Let Them Drink Coffee

“Give strong drink to him who is perishing.” (Proverbs 31:6)

Barista
Barista (photo: Geoff Gill / Pixabay / CC0)

“The average American is physically, biologically, psychologically, and neurologically unable to do anything worthwhile before he has a cup of coffee. And that goes for prayer, too. Even sisters in convents whose rules were written before electric percolators were developed would do well to update their procedures. Let them have coffee before meditation.” —Ven. Fulton J. Sheen

Ah, espresso!

My mom relished her twice-daily shot, which she’d drink with two demitasse spoonfuls of sugar and a lot of gusto. This was in spite of my dad’s oft-expressed conviction that espresso was una droga — an addictive drug — and that my mom was setting a bad example by indulging in front of her kids. Protective father that he was, Dad made every effort to shield my brothers and me from the siren song of Lavazza Crema e Gusto Classico, Fine Grind. And yet, I managed to acquire a taste for espresso right under my dad’s nose.

The culprit was a homemade confection called “coffee ice.” My mom’s coffee ice contained a little water, some sugar, and a reckless amount of high-test espresso. The stuff had enough kick to power a small-lift launch vehicle. Thankfully, my dad never realized that the brown slush stored in an old ricotta container in the freezer was actually la droga, only in a different state of matter. 

The years passed, and as I grew older, I began to flout my parents’ rules.

I would spend hours on the phone. I would play The Clash at top volume. 

And I started drinking. 

Not beer. Not hard liquor. 

Just espresso. 

I would make a point of enjoying my espresso when my dad wasn’t looking. Not because I cared what my dad thought, but because I didn’t want my espresso experience spoiled by a “dad lecture.”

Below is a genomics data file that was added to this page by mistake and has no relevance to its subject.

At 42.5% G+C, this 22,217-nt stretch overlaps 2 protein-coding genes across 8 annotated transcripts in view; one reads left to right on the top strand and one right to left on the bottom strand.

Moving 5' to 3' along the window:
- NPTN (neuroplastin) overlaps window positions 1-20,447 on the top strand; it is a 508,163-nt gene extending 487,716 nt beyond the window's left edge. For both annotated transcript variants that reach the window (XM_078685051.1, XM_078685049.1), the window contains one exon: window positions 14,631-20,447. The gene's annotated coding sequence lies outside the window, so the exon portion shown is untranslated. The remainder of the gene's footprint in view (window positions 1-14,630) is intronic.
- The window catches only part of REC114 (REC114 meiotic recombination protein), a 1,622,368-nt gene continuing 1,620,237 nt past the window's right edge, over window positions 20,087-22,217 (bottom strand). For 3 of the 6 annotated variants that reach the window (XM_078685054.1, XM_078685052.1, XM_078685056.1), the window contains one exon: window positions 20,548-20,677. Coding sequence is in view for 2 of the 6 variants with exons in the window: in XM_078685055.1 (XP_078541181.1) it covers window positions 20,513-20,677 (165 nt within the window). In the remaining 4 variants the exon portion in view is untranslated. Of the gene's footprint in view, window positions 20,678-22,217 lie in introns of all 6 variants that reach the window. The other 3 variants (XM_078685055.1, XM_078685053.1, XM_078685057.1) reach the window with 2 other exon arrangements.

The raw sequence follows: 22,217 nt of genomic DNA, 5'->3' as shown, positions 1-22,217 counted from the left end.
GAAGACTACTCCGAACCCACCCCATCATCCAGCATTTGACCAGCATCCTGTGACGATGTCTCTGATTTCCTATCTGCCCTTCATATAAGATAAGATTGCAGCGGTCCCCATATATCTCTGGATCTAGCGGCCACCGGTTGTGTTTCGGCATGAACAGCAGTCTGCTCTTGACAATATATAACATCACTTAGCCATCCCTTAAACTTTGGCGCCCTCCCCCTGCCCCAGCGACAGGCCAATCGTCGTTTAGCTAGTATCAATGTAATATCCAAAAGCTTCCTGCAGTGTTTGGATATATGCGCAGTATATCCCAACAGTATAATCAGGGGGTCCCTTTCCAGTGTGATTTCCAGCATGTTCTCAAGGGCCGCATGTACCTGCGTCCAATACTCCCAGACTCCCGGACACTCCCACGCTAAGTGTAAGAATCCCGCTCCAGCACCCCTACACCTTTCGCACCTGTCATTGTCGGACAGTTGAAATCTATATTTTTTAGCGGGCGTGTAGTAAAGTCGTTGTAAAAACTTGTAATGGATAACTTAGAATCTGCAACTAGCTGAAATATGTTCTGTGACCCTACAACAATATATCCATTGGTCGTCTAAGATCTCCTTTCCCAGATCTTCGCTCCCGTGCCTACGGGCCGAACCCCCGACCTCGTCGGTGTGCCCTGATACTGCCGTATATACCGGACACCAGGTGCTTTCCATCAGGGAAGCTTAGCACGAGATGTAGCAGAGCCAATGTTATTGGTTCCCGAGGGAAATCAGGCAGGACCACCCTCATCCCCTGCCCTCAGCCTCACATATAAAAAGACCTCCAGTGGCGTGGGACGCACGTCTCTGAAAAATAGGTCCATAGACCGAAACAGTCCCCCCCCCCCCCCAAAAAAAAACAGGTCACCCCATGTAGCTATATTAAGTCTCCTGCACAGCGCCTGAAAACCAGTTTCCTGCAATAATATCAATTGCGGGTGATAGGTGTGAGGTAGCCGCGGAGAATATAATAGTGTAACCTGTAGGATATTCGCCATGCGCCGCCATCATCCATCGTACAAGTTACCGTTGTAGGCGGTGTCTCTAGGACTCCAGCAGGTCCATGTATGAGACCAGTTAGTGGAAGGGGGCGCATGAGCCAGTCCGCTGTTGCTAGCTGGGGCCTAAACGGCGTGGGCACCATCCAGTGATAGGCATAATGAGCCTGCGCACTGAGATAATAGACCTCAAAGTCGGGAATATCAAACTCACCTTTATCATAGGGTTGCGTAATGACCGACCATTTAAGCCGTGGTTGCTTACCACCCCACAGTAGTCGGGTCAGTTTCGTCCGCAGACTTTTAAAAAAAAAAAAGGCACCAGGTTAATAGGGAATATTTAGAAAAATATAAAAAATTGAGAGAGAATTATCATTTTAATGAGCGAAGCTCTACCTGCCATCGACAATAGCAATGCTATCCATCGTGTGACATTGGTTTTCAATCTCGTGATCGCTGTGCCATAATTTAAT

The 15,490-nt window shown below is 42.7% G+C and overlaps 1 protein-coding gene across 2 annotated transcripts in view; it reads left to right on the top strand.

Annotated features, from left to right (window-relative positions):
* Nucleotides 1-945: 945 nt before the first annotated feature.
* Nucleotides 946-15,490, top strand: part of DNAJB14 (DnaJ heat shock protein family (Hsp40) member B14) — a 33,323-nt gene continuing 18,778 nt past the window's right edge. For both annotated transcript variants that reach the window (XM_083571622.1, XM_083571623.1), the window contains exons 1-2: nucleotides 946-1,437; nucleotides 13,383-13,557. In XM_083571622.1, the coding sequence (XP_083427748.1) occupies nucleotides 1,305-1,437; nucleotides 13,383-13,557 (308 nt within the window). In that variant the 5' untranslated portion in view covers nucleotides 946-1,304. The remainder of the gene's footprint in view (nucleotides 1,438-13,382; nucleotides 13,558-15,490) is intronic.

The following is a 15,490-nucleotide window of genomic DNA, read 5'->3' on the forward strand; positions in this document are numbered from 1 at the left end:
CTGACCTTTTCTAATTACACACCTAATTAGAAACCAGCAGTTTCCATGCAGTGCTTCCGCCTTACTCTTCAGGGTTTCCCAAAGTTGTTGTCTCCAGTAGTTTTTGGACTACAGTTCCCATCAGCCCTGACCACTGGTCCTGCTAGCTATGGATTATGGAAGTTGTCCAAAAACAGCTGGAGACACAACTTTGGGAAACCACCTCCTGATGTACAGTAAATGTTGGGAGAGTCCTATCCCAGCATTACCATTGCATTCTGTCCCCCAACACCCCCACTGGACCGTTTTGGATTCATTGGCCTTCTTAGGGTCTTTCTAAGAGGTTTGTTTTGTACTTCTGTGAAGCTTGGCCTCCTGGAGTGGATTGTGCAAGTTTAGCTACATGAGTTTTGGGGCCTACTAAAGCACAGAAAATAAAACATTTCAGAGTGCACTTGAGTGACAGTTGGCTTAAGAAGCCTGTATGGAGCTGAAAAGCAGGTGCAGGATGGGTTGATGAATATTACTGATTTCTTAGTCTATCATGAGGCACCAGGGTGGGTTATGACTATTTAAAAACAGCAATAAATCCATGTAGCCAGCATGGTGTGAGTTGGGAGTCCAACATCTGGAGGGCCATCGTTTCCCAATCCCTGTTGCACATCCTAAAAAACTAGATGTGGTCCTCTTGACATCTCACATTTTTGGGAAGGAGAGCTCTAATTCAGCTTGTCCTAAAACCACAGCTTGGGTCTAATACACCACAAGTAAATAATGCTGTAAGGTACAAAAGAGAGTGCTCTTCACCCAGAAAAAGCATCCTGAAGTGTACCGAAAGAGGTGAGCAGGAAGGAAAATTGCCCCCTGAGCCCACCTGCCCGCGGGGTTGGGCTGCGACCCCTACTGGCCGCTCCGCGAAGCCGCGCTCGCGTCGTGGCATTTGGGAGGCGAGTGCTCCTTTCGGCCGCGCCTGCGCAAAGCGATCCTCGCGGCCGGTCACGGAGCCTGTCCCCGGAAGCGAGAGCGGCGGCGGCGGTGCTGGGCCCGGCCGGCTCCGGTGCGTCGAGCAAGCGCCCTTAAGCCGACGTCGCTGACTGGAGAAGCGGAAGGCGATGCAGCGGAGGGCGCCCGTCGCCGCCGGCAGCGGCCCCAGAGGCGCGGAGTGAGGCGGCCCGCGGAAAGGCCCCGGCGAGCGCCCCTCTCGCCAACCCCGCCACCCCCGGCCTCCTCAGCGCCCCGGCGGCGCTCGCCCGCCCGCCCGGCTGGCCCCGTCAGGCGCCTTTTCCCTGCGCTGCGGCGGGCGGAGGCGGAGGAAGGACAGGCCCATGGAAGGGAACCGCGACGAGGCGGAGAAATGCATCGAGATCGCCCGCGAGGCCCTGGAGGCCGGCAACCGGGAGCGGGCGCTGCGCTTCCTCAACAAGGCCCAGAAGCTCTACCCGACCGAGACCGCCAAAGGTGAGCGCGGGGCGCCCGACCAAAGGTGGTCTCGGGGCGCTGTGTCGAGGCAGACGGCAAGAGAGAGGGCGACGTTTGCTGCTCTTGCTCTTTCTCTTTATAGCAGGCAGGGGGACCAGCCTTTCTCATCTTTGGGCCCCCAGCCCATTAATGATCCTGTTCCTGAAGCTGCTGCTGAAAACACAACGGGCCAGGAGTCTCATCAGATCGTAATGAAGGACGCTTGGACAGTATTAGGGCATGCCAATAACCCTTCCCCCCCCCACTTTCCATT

More time passed. I married and became pregnant. My ob-gyn told me what I should and shouldn’t do as an expectant mother. On the list of things to be avoided was caffeine.

That meant no espresso. For eight months.

My mom knew how much I chafed under the “no caffeine” order. So, when those eight months were up and my daughter Grace was born, Mom walked into my hospital room holding the best “new mother” gift anyone could have given me: a dented metal freezer tray filled with mud-brown ice. 

Now, my mother-in-law had told me that newborns sleep 22 hours per day. And maybe they do ... on Pluto, where a day lasts 153 hours. But my earthling newborn barely slept 22 hours in her first week. 

So I hatched a plan.

Every day, I dropped in on my parents to “show them the baby.” After some grandparental fussing over Grace, my mom would invent an errand for my dad and then, once dad was out of the room, slip me an energizing espresso.

But the once-daily caffeine boosts weren’t enough to sustain this sleep-deprived mom. Soon I was dropping in on my parents several times a day, ostensibly to “show them the baby.” Dad began to wonder about my mental state. So, Mom and I hatched Plan B: She would pour a full day’s ration of espresso into a jar and hide the jar on her front porch. Each morning I’d slog over to my folks’ door like a desert nomad to an oasis, seize the brew and skulk off.

Extreme? Not really. 

Once called “Satan’s drink” because of its mysterious power to sharpen the wits, coffee — like alcohol and tobacco — was thought to promote vice. When the advisers of Pope Clement VIII asked the pontiff to denounce coffee, the pope insisted on drinking some first. His verdict? “This Satan’s drink is so delicious that it would be a pity to let the infidels have exclusive use of it.”

Indeed, it would be a pity not to appreciate God’s gift of brew. Enjoy!

Ivan Aivazovsky, “Walking on Water,” ca. 1890

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